Acid3 is the third of three benchmark tests that have been devised to challenge browsers to comply with Internet standards . While Firefox developers at Mozilla had fully embraced the predecessor to Acid3, Acid2, they showed themselves much more reticent this time around. As the quote above indicates they had come to feel that Acid3 would divert attention from the real issues and might actually make it more difficult to achieve “deep compliance” as developers would scramble to come up with quick fixes just to pass the benchmark test. But were these fears justified? To find out, we retrieved the bug reports for bugs in Mozilla’s Bugzilla bug tracker concerning compliance with the HTML4 standard and tried to analyze the differences in the process of bug resolution between bugs that were linked to Acid2 and bugs that were not. In Bugzilla, the bug resolution process passes a number of well-defined stages. Based on the transition rates that we observe we conclude that the process of bug resolution is markedly different for bugs associated with Acid2. In particular, bug resolution appears to be much more chaotic in case of Acid2. This might be symptomatic for “scrambling”, which would explain why developers were not so keen to repeat the experience when Acid3 came around. Further investigations, however, are needed to corroborate this hypothesis.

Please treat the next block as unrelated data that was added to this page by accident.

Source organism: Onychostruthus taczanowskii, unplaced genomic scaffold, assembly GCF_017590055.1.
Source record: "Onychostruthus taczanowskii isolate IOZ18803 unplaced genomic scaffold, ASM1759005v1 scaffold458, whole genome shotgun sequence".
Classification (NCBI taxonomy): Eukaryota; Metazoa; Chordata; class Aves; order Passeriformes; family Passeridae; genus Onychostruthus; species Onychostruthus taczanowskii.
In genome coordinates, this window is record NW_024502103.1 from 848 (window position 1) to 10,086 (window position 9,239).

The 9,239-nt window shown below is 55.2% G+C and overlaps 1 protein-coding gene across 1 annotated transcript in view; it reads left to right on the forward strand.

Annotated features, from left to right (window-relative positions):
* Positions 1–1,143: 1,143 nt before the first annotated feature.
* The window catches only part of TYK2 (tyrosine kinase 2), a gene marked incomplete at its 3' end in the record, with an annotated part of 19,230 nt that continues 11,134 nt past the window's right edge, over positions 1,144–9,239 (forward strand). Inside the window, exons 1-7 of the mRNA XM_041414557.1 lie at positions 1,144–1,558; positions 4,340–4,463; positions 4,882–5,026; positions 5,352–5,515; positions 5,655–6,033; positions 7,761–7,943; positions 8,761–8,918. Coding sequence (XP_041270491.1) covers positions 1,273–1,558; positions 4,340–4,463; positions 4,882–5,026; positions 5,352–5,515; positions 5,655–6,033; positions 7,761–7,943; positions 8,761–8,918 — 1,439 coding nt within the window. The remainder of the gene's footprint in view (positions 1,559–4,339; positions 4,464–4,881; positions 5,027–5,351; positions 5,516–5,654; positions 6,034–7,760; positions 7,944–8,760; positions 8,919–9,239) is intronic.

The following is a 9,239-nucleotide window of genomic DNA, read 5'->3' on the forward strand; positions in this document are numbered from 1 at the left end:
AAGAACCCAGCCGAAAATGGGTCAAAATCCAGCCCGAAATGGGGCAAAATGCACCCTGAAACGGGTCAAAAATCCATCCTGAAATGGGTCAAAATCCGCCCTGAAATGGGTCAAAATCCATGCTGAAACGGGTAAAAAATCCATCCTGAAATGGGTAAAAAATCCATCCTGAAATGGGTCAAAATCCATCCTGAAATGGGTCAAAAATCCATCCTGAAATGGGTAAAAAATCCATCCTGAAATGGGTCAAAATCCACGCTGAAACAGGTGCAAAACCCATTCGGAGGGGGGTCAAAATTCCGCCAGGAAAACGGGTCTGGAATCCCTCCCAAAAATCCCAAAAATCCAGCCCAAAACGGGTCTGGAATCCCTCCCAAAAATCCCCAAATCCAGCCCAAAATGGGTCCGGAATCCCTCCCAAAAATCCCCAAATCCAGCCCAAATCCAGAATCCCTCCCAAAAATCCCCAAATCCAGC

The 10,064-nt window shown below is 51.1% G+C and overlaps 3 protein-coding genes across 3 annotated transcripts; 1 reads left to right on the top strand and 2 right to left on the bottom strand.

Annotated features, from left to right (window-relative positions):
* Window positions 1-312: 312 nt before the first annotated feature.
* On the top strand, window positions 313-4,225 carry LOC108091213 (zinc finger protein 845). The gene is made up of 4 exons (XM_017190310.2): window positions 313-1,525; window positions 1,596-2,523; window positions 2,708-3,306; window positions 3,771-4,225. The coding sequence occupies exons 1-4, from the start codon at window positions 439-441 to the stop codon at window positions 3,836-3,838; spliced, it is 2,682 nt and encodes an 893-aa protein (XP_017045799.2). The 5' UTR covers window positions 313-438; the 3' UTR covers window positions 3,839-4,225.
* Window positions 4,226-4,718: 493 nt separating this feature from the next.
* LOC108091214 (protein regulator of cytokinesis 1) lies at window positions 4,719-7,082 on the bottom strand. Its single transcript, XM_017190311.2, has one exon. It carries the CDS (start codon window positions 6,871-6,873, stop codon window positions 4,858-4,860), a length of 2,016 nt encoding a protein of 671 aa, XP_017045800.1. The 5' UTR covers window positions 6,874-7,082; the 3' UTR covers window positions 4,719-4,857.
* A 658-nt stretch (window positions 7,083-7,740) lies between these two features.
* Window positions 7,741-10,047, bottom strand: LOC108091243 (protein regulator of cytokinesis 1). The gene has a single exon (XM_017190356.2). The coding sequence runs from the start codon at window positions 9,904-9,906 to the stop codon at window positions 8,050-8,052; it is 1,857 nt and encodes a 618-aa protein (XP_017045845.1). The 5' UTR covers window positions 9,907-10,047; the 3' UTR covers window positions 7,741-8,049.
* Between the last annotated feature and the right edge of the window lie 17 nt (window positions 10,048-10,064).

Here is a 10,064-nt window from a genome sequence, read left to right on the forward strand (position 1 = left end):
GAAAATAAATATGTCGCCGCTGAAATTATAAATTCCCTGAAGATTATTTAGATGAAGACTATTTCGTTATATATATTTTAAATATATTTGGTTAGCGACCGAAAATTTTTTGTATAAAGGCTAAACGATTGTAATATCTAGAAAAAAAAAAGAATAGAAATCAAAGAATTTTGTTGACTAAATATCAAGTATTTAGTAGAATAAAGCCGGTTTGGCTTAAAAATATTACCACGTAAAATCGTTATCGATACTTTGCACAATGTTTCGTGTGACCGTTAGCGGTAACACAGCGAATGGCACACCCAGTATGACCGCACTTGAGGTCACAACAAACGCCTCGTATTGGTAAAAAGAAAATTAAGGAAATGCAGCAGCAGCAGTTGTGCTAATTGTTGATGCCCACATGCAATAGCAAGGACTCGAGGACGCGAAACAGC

Weitere Kapitel dieses Buchs durch Wischen aufrufen
Bitte loggen Sie sich ein, um Zugang zu diesem Inhalt zu erhalten
Sie möchten Zugang zu diesem Inhalt erhalten? Dann informieren Sie sich jetzt über unsere Produkte:
- Something of a Potemkin Village? Acid2 and Mozilla’s Efforts to Comply with HTML4
Matthijs den Besten
- Springer Berlin Heidelberg
Neuer Inhalt/© ITandMEDIA